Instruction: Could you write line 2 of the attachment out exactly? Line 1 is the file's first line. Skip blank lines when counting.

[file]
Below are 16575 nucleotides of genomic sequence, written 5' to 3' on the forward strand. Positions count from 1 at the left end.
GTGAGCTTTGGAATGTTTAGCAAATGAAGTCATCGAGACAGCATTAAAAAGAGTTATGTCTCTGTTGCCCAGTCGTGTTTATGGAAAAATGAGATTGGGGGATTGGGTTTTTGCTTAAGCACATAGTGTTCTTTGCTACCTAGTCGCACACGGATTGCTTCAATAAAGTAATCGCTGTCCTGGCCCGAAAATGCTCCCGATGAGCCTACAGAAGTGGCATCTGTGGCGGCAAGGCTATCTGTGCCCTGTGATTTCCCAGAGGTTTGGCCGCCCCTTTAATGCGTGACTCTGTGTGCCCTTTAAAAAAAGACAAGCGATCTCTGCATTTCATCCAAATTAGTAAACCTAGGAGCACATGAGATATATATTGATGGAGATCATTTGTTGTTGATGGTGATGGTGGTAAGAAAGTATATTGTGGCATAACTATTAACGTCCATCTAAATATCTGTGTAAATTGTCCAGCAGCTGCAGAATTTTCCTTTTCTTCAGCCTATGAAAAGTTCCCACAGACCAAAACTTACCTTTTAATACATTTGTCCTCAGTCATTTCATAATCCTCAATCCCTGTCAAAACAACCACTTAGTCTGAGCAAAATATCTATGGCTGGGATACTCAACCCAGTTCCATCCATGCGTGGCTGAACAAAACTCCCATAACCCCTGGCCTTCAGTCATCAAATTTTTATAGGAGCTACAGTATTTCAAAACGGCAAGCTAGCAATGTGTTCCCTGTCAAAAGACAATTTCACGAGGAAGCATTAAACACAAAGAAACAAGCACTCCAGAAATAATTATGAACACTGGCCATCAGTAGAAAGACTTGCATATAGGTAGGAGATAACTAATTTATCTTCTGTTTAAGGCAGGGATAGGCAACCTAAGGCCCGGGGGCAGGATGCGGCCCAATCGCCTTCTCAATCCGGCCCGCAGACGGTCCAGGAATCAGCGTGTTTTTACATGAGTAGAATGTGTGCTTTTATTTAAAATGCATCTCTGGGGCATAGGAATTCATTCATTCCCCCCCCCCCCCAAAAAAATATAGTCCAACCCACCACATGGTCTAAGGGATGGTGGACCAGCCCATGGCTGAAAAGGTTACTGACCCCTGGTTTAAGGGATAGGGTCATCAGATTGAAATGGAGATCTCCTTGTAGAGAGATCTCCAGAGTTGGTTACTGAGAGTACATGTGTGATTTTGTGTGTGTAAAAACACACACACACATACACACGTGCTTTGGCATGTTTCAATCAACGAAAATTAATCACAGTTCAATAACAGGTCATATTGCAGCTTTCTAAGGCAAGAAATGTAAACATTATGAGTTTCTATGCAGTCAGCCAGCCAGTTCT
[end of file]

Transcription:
GTGAGCTTTGGAATGTTTAGCAAATGAAGTCATCGAGACAGCATTAAAAAGAGTTATGTCTCTGTTGCCCAGTCGTGTTTATGGAAAAATGAGATTGGGGGATTGGGTTTTTGCTTAAGCACATAGTGTTCTTTGCTACCTAGTCGCACACGGATTGCTTCAATAAAGTAATCGCTGTCCTGGCCCGAAAATGCTCCCGATGAGCCTACAGAAGTGGCATCTGTGGCGGCAAGGCTATCTGTGCCCTGTGATTTCCCAGAGGTTTGGCCGCCCCTTTAATGCGTGACTCTGTGTGCCCTTTAAAAAAAGACAAGCGATCTCTGCATTTCATCCAAATTAGTAAACCTAGGAGCACATGAGATATATATTGATGGAGATCATTTGTTGTTGATGGTGATGGTGGTAAGAAAGTATATTGTGGCATAACTATTAACGTCCATCTAAATATCTGTGTAAATTGTCCAGCAGCTGCAGAATTTTCCTTTTCTTCAGCCTATGAAAAGTTCCCACAGACCAAAACTTACCTTTTAATACATTTGTCCTCAGTCATTTCATAATCCTCAATCCCTGTCAAAACAACCACTTAGTCTGAGCAAAATATCTATGGCTGGGATACTCAACCCAGTTCCATCCATGCGTGGCTGAACAAAACTCCCATAACCCCTGGCCTTCAGTCATCAAATTTTTATAGGAGCTACAGTATTTCAAAACGGCAAGCTAGCAATGTGTTCCCTGTCAAAAGACAATTTCACGAGGAAGCATTAAACACAAAGAAACAAGCACTCCAGAAATAATTATGAACACTGGCCATCAGTAGAAAGACTTGCATATAGGTAGGAGATAACTAATTTATCTTCTGTTTAAGGCAGGGATAGGCAACCTAAGGCCCGGGGGCAGGATGCGGCCCAATCGCCTTCTCAATCCGGCCCGCAGACGGTCCAGGAATCAGCGTGTTTTTACATGAGTAGAATGTGTGCTTTTATTTAAAATGCATCTCTGGGGCATAGGAATTCATTCATTCCCCCCCCCCCCCAAAAAAATATAGTCCAACCCACCACATGGTCTAAGGGATGGTGGACCAGCCCATGGCTGAAAAGGTTACTGACCCCTGGTTTAAGGGATAGGGTCATCAGATTGAAATGGAGATCTCCTTGTAGAGAGATCTCCAGAGTTGGTTACTGAGAGTACATGTGTGATTTTGTGTGTGTAAAAACACACACACACATACACACGTGCTTTGGCATGTTTCAATCAACGAAAATTAATCACAGTTCAATAACAGGTCATATTGCAGCTTTCTAAGGCAAGAAATGTAAACATTATGAGTTTCTATGCAGTCAGCCAGCCAGTTCT